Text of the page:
Jazz then becomes the category and the different styles can become tags.

You might argue that something like hard bop is better as a subcategory instead of a category and you may be right, however tags make it easier to classify a post that compares hard bop to bebop.

If both were subcategories you’d have to chose one or the other. As tags you can include both.

In brainstorming your topics you may have also listed topics like guitar, bass, drums, saxophone, and piano. Later you might have grouped them all under the more general instruments. Should instruments then be a category like Jazz?

It really depends on where you want the focus of the blog to be. Do you plan on writing posts about specific instruments and if so will you talk about jazz, classical, rock, and blues piano all in one post?

Under what category would you then place a post about Rock guitars? Would it be better under Rock Music or Musical Instruments?

If you want to write about both musical genres and musical instruments, perhaps you need to rethink the categories a bit. In fact you might settle on just those two main categories.

  • Genres (or Styles)
  • Instruments

Under this system both jazz and guitar would become tags.

An organized craftroom

How I Might Reorganize this Blog

Again when I look at the categories currently in use here, I don’t think things are classified well.

Some categories have a couple of posts while others have hundreds. There are too many categories and too many levels of granularity. It’s a mess.

Here’s how I might reorganize things.

Categories

  • Web Design
  • Web Development
  • Marketing
  • Freelancing
  • Content Creation
  • Some kind of Catchall Category

These are the main topics I write about and they’re broad enough to hold a variety of different subtopics and a quick look at the list should help you understand the general content you’ll find within.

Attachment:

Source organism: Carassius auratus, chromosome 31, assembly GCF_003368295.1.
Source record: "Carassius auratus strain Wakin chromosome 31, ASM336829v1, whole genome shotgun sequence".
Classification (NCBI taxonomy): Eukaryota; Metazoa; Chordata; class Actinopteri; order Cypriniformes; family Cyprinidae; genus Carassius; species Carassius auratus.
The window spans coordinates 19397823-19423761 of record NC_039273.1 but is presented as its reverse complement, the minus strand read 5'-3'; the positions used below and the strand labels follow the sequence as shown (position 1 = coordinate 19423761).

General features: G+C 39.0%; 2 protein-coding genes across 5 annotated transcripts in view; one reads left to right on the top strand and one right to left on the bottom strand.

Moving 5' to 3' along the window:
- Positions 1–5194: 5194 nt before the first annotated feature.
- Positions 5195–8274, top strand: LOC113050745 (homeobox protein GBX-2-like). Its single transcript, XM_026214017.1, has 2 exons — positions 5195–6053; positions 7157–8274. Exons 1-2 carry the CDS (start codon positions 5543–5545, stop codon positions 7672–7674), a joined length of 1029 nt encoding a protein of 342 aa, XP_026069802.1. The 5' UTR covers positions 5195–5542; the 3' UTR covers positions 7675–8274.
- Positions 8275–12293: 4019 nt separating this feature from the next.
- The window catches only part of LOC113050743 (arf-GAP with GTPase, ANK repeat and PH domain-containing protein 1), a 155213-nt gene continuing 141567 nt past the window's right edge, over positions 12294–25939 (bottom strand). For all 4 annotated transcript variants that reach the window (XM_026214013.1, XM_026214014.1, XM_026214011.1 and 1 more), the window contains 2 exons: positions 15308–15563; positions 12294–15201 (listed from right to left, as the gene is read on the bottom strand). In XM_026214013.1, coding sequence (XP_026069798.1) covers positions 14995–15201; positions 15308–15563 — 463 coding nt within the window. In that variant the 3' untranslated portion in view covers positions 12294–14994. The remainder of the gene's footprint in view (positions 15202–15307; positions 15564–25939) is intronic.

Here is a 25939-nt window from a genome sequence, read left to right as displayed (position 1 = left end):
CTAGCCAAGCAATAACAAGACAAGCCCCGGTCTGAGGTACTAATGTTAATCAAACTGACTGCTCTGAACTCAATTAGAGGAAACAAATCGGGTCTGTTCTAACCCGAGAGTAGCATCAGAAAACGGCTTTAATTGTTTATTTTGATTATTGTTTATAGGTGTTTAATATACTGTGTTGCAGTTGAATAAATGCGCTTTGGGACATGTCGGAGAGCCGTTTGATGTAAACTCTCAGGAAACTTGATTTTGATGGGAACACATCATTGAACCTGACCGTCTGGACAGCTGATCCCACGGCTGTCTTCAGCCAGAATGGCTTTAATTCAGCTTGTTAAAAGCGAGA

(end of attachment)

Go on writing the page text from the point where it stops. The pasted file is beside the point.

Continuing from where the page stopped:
The Catchall category would be for things like general news about me, or the business or those few posts that don’t fit into any other category.

Under this system I could write a post about grids from the perspective of design, perhaps discussing how to decide what type of grid to use based on your content. That post gets categorized under Web Design and tagged with grid or grids.

Another post could be about how to use the 960 gird system. That post would also be tagged with grid or grids, though would now fall under the Web Development category.

The system of tags could grow organically, though off the top of my head they might include:

  • grids
  • typography
  • layout
  • html
  • css
  • seo
  • links
  • keywords
  • clients
  • inspiration
  • creativity
  • etc.

Hopefully you can see the flexibility in a system like this that uses very general subjects as categories and much more narrow topics as tags.

Both systems could be used as navigation or even better they could be combined to provide a system of faceted navigation. That would make it easy to zero in on posts taking about grids in the context of design, but not development.

Summary

While the focus of this post has been on blog post classification I hope it sheds some light on how you might classify and organize other types of content.

When structuring non-blog content we tend to go with category and subcategory, which works well when the content isn’t too much or too deep. However once your content grows past a certain point you either need to have multi-level navigation or a very wide top-level navigation.

Using systems of classification that can cross each other like categories and tags can ultimately be much more flexible and more usable.

The key is using taxonomies that can work independently of each other as well as working together.

Download a free sample from my book, Design Fundamentals.

5 comments

  1. What about organizing content on a blog that is a few years old. That’s something hard ..any ideas on how to make it more accessible to readers ?